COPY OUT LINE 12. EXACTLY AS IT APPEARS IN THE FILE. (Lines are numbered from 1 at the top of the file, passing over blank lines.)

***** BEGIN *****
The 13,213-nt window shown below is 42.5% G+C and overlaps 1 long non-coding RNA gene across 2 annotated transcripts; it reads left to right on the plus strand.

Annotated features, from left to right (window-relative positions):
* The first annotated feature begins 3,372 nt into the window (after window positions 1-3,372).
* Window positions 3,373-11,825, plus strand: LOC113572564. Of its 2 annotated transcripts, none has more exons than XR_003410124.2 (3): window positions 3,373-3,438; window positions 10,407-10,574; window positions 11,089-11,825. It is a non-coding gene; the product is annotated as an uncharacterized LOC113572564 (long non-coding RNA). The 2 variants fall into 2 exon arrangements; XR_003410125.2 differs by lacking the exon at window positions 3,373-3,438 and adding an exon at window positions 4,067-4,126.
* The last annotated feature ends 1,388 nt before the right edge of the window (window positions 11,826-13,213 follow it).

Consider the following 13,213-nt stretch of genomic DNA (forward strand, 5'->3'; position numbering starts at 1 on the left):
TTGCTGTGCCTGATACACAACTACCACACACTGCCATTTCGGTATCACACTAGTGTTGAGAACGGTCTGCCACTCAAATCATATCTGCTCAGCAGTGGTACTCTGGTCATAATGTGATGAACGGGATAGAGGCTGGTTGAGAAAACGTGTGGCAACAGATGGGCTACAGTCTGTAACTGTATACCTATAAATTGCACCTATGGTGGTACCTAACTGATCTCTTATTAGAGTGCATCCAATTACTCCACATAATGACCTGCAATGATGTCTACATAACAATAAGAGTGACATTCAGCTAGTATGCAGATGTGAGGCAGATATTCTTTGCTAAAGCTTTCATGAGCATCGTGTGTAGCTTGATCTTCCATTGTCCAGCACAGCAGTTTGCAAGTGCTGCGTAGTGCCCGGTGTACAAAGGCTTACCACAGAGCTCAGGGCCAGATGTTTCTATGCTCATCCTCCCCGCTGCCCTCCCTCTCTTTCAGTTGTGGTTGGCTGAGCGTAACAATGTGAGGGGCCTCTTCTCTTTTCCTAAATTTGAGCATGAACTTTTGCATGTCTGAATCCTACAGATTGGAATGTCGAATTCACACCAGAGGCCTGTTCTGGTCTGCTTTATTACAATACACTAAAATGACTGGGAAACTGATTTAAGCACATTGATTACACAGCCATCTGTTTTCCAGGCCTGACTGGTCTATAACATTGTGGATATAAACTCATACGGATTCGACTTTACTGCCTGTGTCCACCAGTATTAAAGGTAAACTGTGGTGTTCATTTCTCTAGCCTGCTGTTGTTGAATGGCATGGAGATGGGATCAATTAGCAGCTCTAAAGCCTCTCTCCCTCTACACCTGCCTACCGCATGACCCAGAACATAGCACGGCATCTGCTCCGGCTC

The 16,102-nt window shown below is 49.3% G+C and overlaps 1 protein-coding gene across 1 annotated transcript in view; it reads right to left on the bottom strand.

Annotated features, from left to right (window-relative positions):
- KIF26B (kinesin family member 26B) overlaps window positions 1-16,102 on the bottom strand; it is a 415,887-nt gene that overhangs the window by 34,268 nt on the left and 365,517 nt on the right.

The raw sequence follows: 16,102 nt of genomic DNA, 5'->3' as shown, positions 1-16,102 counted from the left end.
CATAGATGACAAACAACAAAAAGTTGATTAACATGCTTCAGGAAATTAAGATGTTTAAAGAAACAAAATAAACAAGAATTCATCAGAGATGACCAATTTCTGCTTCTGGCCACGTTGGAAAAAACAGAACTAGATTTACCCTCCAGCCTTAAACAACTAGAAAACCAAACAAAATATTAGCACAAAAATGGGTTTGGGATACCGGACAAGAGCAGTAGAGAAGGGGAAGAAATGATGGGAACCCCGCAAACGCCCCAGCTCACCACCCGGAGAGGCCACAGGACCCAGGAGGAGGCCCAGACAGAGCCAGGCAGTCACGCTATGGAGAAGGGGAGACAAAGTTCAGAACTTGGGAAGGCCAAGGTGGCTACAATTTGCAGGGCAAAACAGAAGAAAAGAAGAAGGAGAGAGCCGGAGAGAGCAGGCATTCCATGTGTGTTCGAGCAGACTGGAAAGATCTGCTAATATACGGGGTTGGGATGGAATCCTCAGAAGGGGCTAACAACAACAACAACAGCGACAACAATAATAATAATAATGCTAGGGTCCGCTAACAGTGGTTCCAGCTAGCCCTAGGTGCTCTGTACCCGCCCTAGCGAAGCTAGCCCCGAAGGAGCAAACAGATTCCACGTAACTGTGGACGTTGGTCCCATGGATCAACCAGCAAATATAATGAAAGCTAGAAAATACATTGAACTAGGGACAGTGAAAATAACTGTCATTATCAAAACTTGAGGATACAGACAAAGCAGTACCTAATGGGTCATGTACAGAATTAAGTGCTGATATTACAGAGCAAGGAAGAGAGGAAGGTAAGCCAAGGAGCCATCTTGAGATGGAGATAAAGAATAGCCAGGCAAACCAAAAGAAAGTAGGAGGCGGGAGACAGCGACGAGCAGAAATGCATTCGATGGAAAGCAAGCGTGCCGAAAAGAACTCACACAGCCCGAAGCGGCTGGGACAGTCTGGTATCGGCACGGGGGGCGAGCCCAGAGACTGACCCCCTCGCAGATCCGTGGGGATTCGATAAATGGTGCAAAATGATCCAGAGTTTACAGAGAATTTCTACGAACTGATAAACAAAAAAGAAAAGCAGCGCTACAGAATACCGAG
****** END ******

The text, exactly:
CATAGATGACAAACAACAAAAAGTTGATTAACATGCTTCAGGAAATTAAGATGTTTAAAGAAACAAAATAAACAAGAATTCATCAGAGATGACCAATTTCTGCTTCTGGCCACGTTGGAAAAAACAGAACTAGATTTACCCTCCAGCCTTAAACAACTAGAAAACCAAACAAAATATTAGCACAAAAATGGGTTTGGGATACCGGACAAGAGCAGTAGAGAAGGGGAAGAAATGATGGGAACCCCGCAAACGCCCCAGCTCACCACCCGGAGAGGCCACAGGACCCAGGAGGAGGCCCAGACAGAGCCAGGCAGTCACGCTATGGAGAAGGGGAGACAAAGTTCAGAACTTGGGAAGGCCAAGGTGGCTACAATTTGCAGGGCAAAACAGAAGAAAAGAAGAAGGAGAGAGCCGGAGAGAGCAGGCATTCCATGTGTGTTCGAGCAGACTGGAAAGATCTGCTAATATACGGGGTTGGGATGGAATCCTCAGAAGGGGCTAACAACAACAACAACAGCGACAACAATAATAATAATAATGCTAGGGTCCGCTAACAGTGGTTCCAGCTAGCCCTAGGTGCTCTGTACCCGCCCTAGCGAAGCTAGCCCCGAAGGAGCAAACAGATTCCACGTAACTGTGGACGTTGGTCCCATGGATCAACCAGCAAATATAATGAAAGCTAGAAAATACATTGAACTAGGGACAGTGAAAATAACTGTCATTATCAAAACTTGAGGATACAGACAAAGCAGTACCTAATGGGTCATGTACAGAATTAAGTGCTGATATTACAGAGCAAGGAAGAGAGGAAGGTAAGCCAAGGAGCCATCTTGAGATGGAGATAAAGAATAGCCAGGCAAACCAAAAGAAAGTAGGAGGCGGGAGACAGCGACGAGCAGAAATGCATTCGATGGAAAGCAAGCGTGCCGAAAAGAACTCACACAGCCCGAAGCGGCTGGGACAGTCTGGTATCGGCACGGGGGGCGAGCCCAGAGACTGACCCCCTCGCAGATCCGTGGGGATTCGATAAATGGTGCAAAATGATCCAGAGTTTACAGAGAATTTCTACGAACTGATAAACAAAAAAGAAAAGCAGCGCTACAGAATACCGAG